Americans frequently lend a helping-hand to orphans in Africa by building hospitals, houses and schools, but it’s not often that the children are given a credit union.
In July 2013, the first credit union–Marafiki SACCO–located in the tiny village of Nderi Town in Kenya is scheduled to open in a former pigpen. The CEO is himself an orphan from Nderi Town.
“It is the first [credit union] for Rafiki Children’s Center targeting HIV/AIDS orphans with the goal of empowering them after the death of their loved ones,” said Rev. John Nganga. “We have other SACCO’s in Kenya, but no one has targeted this population.”
“Rafiki” is Swahili for “friend.”
The Marafiki Credit Union is part of the plan that Nganga has been working on for more than 15 years.
“This idea came to me as a dream, woke up at 3 a.m., and I wrote it down on a paper,” Nganga said. “As soon as I graduated from college, I went back home and started the project from ground zero.”
While preparing for the ministry in Kenya, Nganga’s local bishop offered him the chance to study in the United States. The price for that education, though, was that Nganga had to give back to his community. He had to make a difference in Kenya.
“The dream that was in his head, at the time, was this little thing on the back of napkin, and it’s almost exactly what is here today,” said Terry Davis, a retired cardiologist from Ohio who runs the clinic in Nderi.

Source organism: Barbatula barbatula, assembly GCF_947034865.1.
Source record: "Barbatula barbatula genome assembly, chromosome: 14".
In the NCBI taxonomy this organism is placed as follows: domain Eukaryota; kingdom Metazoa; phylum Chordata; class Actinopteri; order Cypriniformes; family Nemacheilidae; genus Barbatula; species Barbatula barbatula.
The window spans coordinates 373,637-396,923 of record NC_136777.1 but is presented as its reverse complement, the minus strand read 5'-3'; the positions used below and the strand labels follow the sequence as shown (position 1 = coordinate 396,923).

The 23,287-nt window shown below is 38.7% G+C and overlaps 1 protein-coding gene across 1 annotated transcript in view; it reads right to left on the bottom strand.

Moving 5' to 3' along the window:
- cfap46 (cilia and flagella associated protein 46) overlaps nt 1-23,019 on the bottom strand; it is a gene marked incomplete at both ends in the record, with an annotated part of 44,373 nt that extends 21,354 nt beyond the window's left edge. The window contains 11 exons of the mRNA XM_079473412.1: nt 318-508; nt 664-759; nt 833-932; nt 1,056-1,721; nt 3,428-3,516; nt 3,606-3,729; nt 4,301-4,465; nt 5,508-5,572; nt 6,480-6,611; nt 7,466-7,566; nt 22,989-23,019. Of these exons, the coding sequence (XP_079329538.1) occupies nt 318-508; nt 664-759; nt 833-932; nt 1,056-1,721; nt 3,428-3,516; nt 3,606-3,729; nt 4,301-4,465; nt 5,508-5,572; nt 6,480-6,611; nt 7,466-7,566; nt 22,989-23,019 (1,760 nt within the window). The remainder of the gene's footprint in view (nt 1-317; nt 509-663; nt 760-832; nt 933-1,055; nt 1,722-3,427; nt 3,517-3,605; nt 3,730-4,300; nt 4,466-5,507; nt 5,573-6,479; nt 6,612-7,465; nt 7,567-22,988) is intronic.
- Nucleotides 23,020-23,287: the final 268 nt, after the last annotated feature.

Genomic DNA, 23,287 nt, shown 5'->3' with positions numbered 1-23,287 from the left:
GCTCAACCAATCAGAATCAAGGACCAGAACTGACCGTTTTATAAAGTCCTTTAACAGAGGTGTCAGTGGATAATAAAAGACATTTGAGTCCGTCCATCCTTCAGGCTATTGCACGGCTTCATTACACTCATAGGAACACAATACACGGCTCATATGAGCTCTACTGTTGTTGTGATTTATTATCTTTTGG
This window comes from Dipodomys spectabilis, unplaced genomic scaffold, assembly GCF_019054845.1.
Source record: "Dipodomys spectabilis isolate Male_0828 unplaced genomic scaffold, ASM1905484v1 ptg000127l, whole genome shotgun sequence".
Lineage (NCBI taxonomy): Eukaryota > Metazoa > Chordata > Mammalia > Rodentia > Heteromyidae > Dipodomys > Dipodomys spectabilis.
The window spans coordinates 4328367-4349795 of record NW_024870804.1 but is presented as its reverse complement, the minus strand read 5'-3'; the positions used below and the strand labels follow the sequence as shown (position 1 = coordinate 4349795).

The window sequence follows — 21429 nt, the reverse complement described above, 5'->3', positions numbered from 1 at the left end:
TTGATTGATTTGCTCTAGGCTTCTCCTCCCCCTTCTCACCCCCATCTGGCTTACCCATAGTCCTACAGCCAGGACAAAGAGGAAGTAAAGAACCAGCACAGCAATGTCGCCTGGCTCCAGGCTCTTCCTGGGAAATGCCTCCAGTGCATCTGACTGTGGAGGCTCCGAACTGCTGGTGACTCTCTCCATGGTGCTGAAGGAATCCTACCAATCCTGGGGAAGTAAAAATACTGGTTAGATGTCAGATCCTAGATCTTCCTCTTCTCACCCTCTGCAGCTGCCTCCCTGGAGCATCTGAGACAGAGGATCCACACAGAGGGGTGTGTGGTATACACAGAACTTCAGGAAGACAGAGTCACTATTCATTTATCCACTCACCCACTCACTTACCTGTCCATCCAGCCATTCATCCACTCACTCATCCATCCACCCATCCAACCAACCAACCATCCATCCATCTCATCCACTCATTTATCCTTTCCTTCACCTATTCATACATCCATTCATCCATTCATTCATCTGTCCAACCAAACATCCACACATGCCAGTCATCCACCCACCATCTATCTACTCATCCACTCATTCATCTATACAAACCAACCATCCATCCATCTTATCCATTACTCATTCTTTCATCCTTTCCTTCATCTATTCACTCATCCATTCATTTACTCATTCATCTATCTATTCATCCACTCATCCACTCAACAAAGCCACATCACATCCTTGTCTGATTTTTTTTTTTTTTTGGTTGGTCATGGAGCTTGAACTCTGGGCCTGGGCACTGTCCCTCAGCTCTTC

In 1998, Nganga and 11 volunteers from Ohio traveled to Kenya to witness the effect of AIDS on the country and to look for a way they could help. The group decided that AIDS orphans needed their help the most.
“Most of these kids come to us helpless and on the verge of going into an early marriage or a life on the streets, Nganga said. “But by giving them a chance for an education, and a new family, we have the power to give them hope.” It was on that trip that the plan for the Rafiki Children’s Center was created, and it grew from there.
Members of several Ohio Rotary clubs soon signed on to help. Gardens were planted, chickens and other farm animals were added and a tilapia pond and a catfish pond were stocked. The food not used in the children’s center is sold to the local community. Today, a technical school and academy for pre-school through college are in the works as is a second floor for the medical clinic and a shopping center that will house a barber shop, bakery, butcher and the first credit union. Ken Muriithi, an orphan who was educated in the town will be the first CEO of the Marafiki Credit Union.
Dayna Andres, former CEO of the $64 million White House Federal Credit Union in Washington, is working with Nganga and Kelly Cooke, the former CEO of the $744 million Firstlight Federal Credit Union in El Paso, Texas, on the Marafiki credit union development plan. Andres said that the Rafiki Children’s Center has become self-sufficient and is the economic engine for the local community.